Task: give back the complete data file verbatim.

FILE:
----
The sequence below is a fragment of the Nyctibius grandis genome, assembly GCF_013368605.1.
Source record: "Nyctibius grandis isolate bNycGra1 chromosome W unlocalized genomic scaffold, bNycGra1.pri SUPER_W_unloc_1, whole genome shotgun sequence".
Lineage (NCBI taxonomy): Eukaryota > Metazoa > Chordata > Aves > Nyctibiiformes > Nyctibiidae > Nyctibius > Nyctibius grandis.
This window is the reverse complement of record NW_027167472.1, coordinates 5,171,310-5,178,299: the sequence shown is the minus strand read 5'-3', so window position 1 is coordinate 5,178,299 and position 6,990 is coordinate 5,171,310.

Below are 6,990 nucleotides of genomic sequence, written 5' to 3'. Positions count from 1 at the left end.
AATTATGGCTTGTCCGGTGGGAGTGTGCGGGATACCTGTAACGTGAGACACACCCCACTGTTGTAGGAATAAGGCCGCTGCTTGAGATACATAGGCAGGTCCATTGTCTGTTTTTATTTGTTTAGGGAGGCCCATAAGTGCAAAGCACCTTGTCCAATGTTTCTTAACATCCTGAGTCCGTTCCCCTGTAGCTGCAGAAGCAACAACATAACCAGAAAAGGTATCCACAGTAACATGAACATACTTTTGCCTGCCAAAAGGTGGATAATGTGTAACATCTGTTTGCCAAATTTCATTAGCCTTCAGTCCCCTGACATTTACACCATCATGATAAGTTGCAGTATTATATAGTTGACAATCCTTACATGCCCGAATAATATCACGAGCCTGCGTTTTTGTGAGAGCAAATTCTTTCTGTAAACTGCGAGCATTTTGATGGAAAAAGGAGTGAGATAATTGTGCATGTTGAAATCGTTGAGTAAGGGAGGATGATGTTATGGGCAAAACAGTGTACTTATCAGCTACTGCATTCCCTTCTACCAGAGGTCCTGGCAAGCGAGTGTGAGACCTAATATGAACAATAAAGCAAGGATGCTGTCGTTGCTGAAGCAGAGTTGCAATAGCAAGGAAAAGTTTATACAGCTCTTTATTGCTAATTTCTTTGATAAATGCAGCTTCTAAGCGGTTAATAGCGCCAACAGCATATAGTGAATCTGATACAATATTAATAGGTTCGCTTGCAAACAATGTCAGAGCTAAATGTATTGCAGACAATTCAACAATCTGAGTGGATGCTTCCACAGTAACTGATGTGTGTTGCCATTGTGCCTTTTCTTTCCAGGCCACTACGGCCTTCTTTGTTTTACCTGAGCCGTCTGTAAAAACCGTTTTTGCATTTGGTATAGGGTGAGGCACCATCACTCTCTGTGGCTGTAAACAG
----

The sequence below is a fragment of the Nyctibius grandis genome, assembly GCF_013368605.1.
Source record: "Nyctibius grandis isolate bNycGra1 chromosome W unlocalized genomic scaffold, bNycGra1.pri SUPER_W_unloc_1, whole genome shotgun sequence".
Lineage (NCBI taxonomy): Eukaryota > Metazoa > Chordata > Aves > Nyctibiiformes > Nyctibiidae > Nyctibius > Nyctibius grandis.
This window is the reverse complement of record NW_027167472.1, coordinates 5,171,310-5,178,299: the sequence shown is the minus strand read 5'-3', so window position 1 is coordinate 5,178,299 and position 6,990 is coordinate 5,171,310.

Below are 6,990 nucleotides of genomic sequence, written 5' to 3'. Positions count from 1 at the left end.
AATTATGGCTTGTCCGGTGGGAGTGTGCGGGATACCTGTAACGTGAGACACACCCCACTGTTGTAGGAATAAGGCCGCTGCTTGAGATACATAGGCAGGTCCATTGTCTGTTTTTATTTGTTTAGGGAGGCCCATAAGTGCAAAGCACCTTGTCCAATGTTTCTTAACATCCTGAGTCCGTTCCCCTGTAGCTGCAGAAGCAACAACATAACCAGAAAAGGTATCCACAGTAACATGAACATACTTTTGCCTGCCAAAAGGTGGATAATGTGTAACATCTGTTTGCCAAATTTCATTAGCCTTCAGTCCCCTGACATTTACACCATCATGATAAGTTGCAGTATTATATAGTTGACAATCCTTACATGCCCGAATAATATCACGAGCCTGCGTTTTTGTGAGAGCAAATTCTTTCTGTAAACTGCGAGCATTTTGATGGAAAAAGGAGTGAGATAATTGTGCATGTTGAAATCGTTGAGTAAGGGAGGATGATGTTATGGGCAAAACAGTGTACTTATCAGCTACTGCATTCCCTTCTACCAGAGGTCCTGGCAAGCGAGTGTGAGACCTAATATGAACAATAAAGCAAGGATGCTGTCGTTGCTGAAGCAGAGTTGCAATAGCAAGGAAAAGTTTATACAGCTCTTTATTGCTAATTTCTTTGATAAATGCAGCTTCTAAGCGGTTAATAGCGCCAACAGCATATAGTGAATCTGATACAATATTAATAGGTTCGCTTGCAAACAATGTCAGAGCTAAATGTATTGCAGACAATTCAACAATCTGAGTGGATGCTTCCACAGTAACTGATGTGTGTTGCCATTGTGCCTTTTCTTTCCAGGCCACTACGGCCTTCTTTGTTTTACCTGAGCCGTCTGTAAAAACCGTTTTTGCATTTGGTATAGGGTGAGGCACCATCACTCTCTGTGGCTGTAAACAG